Kenai Fjords National Park is home to some of the most magnificent glaciers in Alaska. The Harding Icefield covers more than 700 square miles in Kenai Fjords National Park and is the source of over 35 named glaciers. Several different types of glaciers can be seen from our cruises, including tidewater, piedmont, hanging, and cirque glaciers.
The three main ingredients in the formation of a glacier are time, snow, and cool summers. The Gulf of Alaska sends lots of moisture to Southcentral Alaska, giving the Harding Icefield an average of 60 feet of snowfall every winter. Glacial ice forms relatively quickly in Alaska, in just four to ten years. When snow first falls, it is about 80% air. As time passes and that snow receives additional snowfall on top of it, more and more air is compressed out. Once the snow has compacted to a point where it is only 50% air it is called firn, part of a process called firnification. Given more time and more snowfall, the snowpack will reduce to 20% air, and at that point it has become glacial ice.
One of the most common questions about glaciers that we get on our cruises is: why is the ice blue? White light includes a spectrum of different wavelengths that are represented by all colors of the rainbow. When light hits denser ice, the denser ice absorbs all colors of the wavelengths except the shorter, high-energy blue wavelength. The blue wavelength is reflected back, making the ice appear blue.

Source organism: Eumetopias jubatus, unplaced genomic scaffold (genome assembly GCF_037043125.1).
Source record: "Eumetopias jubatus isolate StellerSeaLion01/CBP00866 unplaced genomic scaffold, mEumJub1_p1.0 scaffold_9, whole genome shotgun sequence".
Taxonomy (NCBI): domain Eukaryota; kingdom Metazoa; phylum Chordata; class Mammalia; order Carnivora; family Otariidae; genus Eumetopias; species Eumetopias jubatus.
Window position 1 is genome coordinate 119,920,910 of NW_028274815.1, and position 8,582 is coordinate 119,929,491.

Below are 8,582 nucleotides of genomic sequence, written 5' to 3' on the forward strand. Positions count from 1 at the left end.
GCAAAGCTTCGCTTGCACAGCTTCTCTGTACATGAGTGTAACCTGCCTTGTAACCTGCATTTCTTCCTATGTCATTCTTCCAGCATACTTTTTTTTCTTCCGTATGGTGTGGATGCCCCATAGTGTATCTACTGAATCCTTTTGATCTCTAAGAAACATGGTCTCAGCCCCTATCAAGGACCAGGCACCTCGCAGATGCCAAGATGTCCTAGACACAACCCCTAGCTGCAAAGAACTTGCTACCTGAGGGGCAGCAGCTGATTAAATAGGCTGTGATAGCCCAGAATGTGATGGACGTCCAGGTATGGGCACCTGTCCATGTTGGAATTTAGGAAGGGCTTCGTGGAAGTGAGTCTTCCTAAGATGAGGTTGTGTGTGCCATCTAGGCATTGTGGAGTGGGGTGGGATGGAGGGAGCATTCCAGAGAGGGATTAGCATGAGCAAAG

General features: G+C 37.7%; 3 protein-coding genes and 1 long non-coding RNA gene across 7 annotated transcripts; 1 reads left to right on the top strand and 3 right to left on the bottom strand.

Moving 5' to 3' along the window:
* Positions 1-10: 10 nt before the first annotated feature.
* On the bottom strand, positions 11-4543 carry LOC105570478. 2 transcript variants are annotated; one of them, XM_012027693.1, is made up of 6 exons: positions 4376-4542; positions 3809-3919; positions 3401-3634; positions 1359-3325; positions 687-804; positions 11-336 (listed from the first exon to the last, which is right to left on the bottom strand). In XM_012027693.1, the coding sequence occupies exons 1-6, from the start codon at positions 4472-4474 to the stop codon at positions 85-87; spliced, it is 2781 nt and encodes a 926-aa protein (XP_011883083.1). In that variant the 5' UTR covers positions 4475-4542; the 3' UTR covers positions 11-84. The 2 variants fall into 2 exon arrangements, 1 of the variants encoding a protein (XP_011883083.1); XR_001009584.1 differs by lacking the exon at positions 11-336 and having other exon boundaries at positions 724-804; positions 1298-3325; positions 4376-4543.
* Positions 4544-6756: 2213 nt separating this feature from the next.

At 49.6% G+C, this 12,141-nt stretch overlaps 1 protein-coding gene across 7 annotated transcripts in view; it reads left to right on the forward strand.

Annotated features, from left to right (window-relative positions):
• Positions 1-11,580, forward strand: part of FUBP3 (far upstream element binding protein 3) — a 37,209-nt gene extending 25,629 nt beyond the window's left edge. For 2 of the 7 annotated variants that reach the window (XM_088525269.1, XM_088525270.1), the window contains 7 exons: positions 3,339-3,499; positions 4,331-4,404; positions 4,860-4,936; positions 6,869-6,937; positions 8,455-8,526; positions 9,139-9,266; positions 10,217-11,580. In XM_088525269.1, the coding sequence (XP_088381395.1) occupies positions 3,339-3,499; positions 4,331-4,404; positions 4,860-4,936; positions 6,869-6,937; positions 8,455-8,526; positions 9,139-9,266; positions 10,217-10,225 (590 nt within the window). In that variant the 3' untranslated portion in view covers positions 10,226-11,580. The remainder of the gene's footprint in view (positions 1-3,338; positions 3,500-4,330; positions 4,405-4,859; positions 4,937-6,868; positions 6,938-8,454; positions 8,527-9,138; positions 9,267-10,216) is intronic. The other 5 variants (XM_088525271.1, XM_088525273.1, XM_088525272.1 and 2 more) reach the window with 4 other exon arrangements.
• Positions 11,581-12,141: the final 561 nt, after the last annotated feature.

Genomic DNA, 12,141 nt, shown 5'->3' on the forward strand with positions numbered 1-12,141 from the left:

Glacier Viewing: 3 tidewater glaciers, one piedmont glacier, hanging glaciers, and many cirque glaciers
Glacier viewing: 2 tidewater glaciers, one piedmont glacier, and many cirque glaciers
Glacier Viewing: 1 tidewater glacier, one piedmont glacier, and many cirque glaciers
A tidewater glacier occupies a fjord and terminates in the ocean. The terminus lies below sea level and generally has an almost vertical face (often over 1,000 feet high) that sheds off huge chunks of glacial ice. This spectacular display, called calving, can vary dramatically throughout the year.
Tidewater glaciers seen on our cruises: Holgate Glacier, Aialik Glacier, Northwestern Glacier
A valley glacier is a broad glacier that terminates on an open slope or plain beyond the mountains. Valley glaciers can recede and create dry outwash plains or freshwater lakes at their termini.
Valley glaciers seen on our cruises: Bear Glacier
Hanging glaciers flow down out of mountain valleys and are generally larger at the head and smaller at the base. The terminus of a hanging glacier lies above sea level.
Hanging glaciers seen on our cruises: Godwin Glacier, Porcupine Glacier
A cirque glacier is a small glacier that occupies a bowl-shaped depression between mountain valleys. They are generally small and circular or oval in shape. There are many cirque glaciers throughout the area, most of them unnamed.
Cirque glaciers seen on our cruises: Porcupine Glacier, Spoon Glacier, Prospect Glacier